A century and a half of greatness
A new website titled, “150 for 150,” celebrates the accomplishments of women during the 150-year history of the University of Illinois. Created as part of the University’s sesquicentennial celebration, the website highlights the work of female students, faculty members, staff and alumni.
Their accomplishments include leadership, pioneering achievements and distinguished service in careers both within and outside the University community. Many were early champions for the inclusion of more women in their fields.
Those featured include such historic figures as Lucy Flower, the first female trustee at Illinois (elected to the board in 1895); Maudelle Brown Bousfield, LAS 1906, the first African American woman to graduate from Illinois (and later, the first female African American principal of a Chicago public school); and home economics professor Isabelle Bevier. UI women whose work has influenced the contemporary world range from Nobel Prize-winning physicist Rosalyn Sussman Yalow, ms ’42 ENG, PHD ’45 ENG, and Watergate prosecutor Jill Wine-Banks, MEDIA ’64, to trailblazing volleyball coach Terry Hite David, AHS ’72, MS ’75 AHS, and Rita Garman, LAS ’65, current Chief Justice of the Supreme Court of Illinois. Acclaimed architect Jeanne Gang, FAA ’86, is celebrated on the website, as are actress Betsy Brandt, FAA ’96, paralympian and marathon champion Tatyana McFadden, AHS ’16, and many others.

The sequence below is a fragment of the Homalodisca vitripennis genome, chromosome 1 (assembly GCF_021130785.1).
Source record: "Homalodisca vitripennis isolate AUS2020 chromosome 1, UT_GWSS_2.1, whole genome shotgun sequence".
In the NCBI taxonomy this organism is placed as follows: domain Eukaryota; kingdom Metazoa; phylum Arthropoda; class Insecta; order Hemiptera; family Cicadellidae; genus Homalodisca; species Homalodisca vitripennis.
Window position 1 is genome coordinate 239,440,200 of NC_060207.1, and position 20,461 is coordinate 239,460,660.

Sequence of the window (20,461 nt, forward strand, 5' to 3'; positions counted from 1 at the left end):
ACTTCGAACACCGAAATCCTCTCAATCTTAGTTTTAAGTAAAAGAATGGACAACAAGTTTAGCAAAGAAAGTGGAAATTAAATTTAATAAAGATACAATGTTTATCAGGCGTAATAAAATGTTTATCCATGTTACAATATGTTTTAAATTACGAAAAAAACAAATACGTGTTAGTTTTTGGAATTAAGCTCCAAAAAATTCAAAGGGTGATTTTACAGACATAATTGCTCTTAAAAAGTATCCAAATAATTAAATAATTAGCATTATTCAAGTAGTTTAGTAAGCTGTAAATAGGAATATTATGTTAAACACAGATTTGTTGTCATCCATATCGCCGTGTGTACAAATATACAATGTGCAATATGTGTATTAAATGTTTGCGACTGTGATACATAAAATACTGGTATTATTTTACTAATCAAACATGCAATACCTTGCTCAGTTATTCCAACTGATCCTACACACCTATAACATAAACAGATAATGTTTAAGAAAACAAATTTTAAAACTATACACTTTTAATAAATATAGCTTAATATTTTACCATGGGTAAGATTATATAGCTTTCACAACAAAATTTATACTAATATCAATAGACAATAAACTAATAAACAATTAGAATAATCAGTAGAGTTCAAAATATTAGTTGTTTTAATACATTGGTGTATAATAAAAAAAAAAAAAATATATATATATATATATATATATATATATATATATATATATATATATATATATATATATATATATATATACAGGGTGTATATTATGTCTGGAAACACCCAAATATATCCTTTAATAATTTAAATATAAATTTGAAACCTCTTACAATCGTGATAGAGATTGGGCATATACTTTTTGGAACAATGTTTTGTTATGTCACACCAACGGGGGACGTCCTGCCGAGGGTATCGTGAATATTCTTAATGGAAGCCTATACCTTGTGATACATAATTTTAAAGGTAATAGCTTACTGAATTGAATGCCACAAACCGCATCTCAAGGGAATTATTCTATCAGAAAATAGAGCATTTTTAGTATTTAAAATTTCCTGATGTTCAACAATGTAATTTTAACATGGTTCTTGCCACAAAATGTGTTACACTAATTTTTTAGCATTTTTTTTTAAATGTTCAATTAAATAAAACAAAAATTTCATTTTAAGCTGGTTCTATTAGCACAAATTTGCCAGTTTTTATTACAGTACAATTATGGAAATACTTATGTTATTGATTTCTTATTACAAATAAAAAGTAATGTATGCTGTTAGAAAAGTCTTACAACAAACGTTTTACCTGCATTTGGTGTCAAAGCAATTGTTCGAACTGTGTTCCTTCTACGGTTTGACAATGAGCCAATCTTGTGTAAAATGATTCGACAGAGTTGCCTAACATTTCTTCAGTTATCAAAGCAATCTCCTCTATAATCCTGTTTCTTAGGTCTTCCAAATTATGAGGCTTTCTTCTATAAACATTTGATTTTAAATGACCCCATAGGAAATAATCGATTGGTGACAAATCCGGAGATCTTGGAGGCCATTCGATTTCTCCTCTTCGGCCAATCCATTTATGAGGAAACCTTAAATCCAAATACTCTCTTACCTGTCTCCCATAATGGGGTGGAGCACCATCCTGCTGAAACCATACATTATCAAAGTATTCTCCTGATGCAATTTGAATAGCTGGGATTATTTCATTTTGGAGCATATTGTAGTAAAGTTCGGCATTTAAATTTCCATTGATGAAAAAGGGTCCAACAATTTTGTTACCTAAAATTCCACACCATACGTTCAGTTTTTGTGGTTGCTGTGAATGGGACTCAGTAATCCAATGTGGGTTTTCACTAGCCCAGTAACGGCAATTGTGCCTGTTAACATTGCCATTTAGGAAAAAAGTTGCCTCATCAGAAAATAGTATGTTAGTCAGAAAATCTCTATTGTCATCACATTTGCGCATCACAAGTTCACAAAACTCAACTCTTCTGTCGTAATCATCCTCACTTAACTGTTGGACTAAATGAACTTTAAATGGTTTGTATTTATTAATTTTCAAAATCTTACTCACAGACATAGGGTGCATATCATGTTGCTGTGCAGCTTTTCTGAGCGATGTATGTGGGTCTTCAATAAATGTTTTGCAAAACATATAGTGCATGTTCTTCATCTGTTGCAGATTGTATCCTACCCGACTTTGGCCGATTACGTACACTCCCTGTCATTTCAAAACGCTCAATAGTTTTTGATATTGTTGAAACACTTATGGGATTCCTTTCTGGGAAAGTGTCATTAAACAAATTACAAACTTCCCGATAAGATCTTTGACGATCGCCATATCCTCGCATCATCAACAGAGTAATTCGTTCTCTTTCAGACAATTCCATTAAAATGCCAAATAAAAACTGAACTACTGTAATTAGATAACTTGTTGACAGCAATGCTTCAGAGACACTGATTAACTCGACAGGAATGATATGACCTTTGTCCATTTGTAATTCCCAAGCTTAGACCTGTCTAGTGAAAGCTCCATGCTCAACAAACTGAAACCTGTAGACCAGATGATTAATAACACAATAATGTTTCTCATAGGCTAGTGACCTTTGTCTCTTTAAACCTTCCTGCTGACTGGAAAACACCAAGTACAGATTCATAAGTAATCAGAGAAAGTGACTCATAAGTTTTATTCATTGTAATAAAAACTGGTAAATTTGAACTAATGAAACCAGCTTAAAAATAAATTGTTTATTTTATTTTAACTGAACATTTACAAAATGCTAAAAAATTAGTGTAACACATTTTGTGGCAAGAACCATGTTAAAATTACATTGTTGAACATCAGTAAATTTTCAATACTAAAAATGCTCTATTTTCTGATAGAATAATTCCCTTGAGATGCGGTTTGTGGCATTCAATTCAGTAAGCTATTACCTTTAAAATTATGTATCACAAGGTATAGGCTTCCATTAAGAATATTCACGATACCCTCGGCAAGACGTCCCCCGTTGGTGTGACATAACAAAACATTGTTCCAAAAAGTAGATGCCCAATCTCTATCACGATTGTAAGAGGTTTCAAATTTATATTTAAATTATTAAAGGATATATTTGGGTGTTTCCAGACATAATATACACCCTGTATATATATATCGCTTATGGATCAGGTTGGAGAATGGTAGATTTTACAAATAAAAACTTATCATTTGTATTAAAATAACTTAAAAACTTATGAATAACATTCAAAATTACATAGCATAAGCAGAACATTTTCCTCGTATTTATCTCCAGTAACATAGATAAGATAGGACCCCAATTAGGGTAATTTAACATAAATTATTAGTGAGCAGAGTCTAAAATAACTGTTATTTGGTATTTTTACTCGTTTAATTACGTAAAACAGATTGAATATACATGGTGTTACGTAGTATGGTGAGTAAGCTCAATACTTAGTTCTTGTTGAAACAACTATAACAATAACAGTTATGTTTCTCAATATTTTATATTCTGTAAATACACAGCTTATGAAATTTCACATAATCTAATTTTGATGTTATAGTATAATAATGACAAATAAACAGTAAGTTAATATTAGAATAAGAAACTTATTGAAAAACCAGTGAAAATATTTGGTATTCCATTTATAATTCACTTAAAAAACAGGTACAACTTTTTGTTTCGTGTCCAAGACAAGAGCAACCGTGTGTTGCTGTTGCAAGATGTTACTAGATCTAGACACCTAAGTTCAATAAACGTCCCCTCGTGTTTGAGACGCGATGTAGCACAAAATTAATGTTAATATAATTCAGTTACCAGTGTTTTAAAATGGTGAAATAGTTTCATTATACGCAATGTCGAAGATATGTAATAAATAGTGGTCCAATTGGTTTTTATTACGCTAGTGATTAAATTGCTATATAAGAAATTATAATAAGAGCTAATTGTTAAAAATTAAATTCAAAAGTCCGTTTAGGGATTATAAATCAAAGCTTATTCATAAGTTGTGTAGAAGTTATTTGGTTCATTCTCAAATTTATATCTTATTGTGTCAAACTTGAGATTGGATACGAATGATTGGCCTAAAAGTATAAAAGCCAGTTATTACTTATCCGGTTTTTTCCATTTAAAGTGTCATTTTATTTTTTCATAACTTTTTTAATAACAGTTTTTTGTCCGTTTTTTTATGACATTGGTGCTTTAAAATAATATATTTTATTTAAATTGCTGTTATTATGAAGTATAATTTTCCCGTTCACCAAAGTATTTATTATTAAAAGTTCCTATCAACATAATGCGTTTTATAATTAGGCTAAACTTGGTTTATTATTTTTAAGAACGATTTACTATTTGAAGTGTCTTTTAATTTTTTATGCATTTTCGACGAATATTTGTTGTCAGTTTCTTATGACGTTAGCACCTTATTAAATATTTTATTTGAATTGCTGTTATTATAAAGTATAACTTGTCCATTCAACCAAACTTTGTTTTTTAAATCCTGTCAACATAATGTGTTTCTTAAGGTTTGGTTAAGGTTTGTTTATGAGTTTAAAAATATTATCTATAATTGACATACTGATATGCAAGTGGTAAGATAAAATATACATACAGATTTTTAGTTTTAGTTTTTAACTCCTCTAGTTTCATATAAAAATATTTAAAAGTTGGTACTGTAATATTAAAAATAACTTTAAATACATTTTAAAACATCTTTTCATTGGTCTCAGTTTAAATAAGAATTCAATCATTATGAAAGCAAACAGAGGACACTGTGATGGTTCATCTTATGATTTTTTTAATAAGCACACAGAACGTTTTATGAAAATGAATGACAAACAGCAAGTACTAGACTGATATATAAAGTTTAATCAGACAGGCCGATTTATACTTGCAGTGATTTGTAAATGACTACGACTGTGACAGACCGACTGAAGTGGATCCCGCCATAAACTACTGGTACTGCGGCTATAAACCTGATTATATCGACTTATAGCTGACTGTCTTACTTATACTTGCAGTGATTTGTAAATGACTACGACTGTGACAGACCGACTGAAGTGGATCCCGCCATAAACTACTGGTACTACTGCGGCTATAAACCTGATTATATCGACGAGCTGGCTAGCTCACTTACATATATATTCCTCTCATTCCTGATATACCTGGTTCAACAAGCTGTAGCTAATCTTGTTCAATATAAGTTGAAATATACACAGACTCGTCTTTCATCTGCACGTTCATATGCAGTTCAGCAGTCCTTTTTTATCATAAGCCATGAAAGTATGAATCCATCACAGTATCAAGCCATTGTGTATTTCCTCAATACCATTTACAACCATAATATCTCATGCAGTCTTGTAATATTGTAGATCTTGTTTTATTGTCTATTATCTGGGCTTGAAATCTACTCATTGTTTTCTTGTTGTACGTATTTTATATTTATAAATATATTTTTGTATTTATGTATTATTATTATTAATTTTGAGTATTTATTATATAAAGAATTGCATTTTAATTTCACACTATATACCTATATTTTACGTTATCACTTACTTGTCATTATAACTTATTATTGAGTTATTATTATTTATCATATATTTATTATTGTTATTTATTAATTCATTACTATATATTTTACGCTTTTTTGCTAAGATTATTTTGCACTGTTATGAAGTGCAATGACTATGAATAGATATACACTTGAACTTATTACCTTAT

The website is a collaboration between the University Library and the UI Gender Equity Council, whose mission is to foster a gender-equitable and inclusive climate for faculty, academic professionals, graduate students and leaders at Illinois.